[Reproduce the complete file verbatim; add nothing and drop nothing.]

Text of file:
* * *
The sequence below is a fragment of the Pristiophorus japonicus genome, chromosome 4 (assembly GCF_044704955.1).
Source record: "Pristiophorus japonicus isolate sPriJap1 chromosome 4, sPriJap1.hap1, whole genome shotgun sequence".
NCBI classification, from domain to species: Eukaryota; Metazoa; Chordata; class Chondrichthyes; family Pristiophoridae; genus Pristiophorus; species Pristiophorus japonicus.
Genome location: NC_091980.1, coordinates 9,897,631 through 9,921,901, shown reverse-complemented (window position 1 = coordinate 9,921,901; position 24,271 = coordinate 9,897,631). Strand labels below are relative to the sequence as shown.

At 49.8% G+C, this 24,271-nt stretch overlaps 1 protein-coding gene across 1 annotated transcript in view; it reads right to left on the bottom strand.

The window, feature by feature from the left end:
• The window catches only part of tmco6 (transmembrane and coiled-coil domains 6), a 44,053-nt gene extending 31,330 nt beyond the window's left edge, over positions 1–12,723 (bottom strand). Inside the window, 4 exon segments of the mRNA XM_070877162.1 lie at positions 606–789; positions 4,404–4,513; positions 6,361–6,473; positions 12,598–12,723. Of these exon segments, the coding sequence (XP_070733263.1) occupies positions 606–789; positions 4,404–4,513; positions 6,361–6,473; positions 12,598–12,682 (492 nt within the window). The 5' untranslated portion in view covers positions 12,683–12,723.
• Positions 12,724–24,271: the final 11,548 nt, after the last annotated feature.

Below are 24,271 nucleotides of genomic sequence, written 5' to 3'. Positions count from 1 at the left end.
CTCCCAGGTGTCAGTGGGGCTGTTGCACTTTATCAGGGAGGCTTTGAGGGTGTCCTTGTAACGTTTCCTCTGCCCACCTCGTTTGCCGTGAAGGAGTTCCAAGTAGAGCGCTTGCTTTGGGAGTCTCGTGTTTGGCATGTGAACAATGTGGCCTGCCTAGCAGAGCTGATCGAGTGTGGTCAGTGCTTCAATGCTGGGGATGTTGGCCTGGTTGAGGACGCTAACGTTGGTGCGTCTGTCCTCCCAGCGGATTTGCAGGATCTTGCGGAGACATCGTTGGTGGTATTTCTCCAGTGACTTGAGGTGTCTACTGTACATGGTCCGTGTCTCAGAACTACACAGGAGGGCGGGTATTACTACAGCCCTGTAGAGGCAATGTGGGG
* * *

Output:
The sequence below is a fragment of the Pristiophorus japonicus genome, chromosome 4 (assembly GCF_044704955.1).
Source record: "Pristiophorus japonicus isolate sPriJap1 chromosome 4, sPriJap1.hap1, whole genome shotgun sequence".
NCBI classification, from domain to species: Eukaryota; Metazoa; Chordata; class Chondrichthyes; family Pristiophoridae; genus Pristiophorus; species Pristiophorus japonicus.
Genome location: NC_091980.1, coordinates 9,897,631 through 9,921,901, shown reverse-complemented (window position 1 = coordinate 9,921,901; position 24,271 = coordinate 9,897,631). Strand labels below are relative to the sequence as shown.

At 49.8% G+C, this 24,271-nt stretch overlaps 1 protein-coding gene across 1 annotated transcript in view; it reads right to left on the bottom strand.

The window, feature by feature from the left end:
• The window catches only part of tmco6 (transmembrane and coiled-coil domains 6), a 44,053-nt gene extending 31,330 nt beyond the window's left edge, over positions 1–12,723 (bottom strand). Inside the window, 4 exon segments of the mRNA XM_070877162.1 lie at positions 606–789; positions 4,404–4,513; positions 6,361–6,473; positions 12,598–12,723. Of these exon segments, the coding sequence (XP_070733263.1) occupies positions 606–789; positions 4,404–4,513; positions 6,361–6,473; positions 12,598–12,682 (492 nt within the window). The 5' untranslated portion in view covers positions 12,683–12,723.
• Positions 12,724–24,271: the final 11,548 nt, after the last annotated feature.

Below are 24,271 nucleotides of genomic sequence, written 5' to 3'. Positions count from 1 at the left end.
CTCCCAGGTGTCAGTGGGGCTGTTGCACTTTATCAGGGAGGCTTTGAGGGTGTCCTTGTAACGTTTCCTCTGCCCACCTCGTTTGCCGTGAAGGAGTTCCAAGTAGAGCGCTTGCTTTGGGAGTCTCGTGTTTGGCATGTGAACAATGTGGCCTGCCTAGCAGAGCTGATCGAGTGTGGTCAGTGCTTCAATGCTGGGGATGTTGGCCTGGTTGAGGACGCTAACGTTGGTGCGTCTGTCCTCCCAGCGGATTTGCAGGATCTTGCGGAGACATCGTTGGTGGTATTTCTCCAGTGACTTGAGGTGTCTACTGTACATGGTCCGTGTCTCAGAACTACACAGGAGGGCGGGTATTACTACAGCCCTGTAGAGGCAATGTGGGG